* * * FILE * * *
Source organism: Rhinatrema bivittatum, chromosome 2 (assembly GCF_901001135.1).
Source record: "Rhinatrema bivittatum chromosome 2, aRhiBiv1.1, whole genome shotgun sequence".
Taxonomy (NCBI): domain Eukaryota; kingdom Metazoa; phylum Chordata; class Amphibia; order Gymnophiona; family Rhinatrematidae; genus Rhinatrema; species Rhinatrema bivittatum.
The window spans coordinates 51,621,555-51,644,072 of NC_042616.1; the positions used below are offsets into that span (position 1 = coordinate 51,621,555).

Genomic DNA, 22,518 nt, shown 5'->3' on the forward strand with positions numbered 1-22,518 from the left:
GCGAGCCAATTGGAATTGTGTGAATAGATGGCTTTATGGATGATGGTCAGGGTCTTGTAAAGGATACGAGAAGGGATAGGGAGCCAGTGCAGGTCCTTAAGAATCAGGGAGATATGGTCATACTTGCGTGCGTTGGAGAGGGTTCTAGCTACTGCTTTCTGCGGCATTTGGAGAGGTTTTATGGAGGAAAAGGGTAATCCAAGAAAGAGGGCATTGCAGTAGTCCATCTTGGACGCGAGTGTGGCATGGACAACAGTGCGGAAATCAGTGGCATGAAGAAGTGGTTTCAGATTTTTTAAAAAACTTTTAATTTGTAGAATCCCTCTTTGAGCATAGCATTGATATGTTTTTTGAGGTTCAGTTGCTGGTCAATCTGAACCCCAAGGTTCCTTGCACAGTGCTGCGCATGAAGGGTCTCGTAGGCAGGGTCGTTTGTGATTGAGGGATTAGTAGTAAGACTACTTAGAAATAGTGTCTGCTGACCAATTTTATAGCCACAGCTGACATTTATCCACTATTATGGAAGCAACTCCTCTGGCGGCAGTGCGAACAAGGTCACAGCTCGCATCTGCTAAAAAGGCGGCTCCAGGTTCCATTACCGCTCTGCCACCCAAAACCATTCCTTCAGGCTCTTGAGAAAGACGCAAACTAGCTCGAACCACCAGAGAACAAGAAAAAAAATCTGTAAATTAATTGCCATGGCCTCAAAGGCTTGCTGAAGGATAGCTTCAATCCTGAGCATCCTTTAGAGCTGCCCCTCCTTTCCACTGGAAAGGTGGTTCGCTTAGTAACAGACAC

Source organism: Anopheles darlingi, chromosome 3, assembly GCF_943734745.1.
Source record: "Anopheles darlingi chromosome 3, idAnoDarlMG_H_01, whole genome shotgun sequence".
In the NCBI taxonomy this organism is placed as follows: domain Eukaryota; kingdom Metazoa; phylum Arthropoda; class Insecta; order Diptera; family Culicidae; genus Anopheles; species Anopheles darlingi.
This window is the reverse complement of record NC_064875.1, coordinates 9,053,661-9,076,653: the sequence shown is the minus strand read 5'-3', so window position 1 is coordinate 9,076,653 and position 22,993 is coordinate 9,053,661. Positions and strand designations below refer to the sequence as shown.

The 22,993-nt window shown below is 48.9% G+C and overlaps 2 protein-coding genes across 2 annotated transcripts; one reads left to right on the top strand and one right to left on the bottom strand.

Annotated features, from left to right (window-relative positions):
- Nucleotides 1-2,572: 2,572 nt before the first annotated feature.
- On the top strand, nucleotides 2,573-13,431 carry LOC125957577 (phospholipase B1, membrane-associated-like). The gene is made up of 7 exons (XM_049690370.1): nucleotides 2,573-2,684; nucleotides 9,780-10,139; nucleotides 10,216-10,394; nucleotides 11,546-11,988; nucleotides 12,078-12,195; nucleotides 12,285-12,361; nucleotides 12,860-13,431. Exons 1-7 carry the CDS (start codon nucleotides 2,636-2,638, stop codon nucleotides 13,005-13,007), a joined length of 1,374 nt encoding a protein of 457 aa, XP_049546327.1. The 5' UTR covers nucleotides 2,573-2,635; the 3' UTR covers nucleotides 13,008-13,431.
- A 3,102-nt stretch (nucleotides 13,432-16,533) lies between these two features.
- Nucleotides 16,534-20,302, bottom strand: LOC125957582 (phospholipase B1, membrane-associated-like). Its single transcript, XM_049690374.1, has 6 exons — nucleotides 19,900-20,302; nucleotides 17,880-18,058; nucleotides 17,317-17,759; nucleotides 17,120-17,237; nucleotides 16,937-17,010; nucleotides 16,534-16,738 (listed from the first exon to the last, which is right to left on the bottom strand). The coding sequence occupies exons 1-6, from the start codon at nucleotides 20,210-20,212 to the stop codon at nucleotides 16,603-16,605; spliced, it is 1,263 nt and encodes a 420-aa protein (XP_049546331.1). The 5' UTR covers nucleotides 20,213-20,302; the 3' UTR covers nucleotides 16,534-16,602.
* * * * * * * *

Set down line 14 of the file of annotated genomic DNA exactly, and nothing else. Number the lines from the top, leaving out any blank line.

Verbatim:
- On the top strand, nucleotides 2,573-13,431 carry LOC125957577 (phospholipase B1, membrane-associated-like). The gene is made up of 7 exons (XM_049690370.1): nucleotides 2,573-2,684; nucleotides 9,780-10,139; nucleotides 10,216-10,394; nucleotides 11,546-11,988; nucleotides 12,078-12,195; nucleotides 12,285-12,361; nucleotides 12,860-13,431. Exons 1-7 carry the CDS (start codon nucleotides 2,636-2,638, stop codon nucleotides 13,005-13,007), a joined length of 1,374 nt encoding a protein of 457 aa, XP_049546327.1. The 5' UTR covers nucleotides 2,573-2,635; the 3' UTR covers nucleotides 13,008-13,431.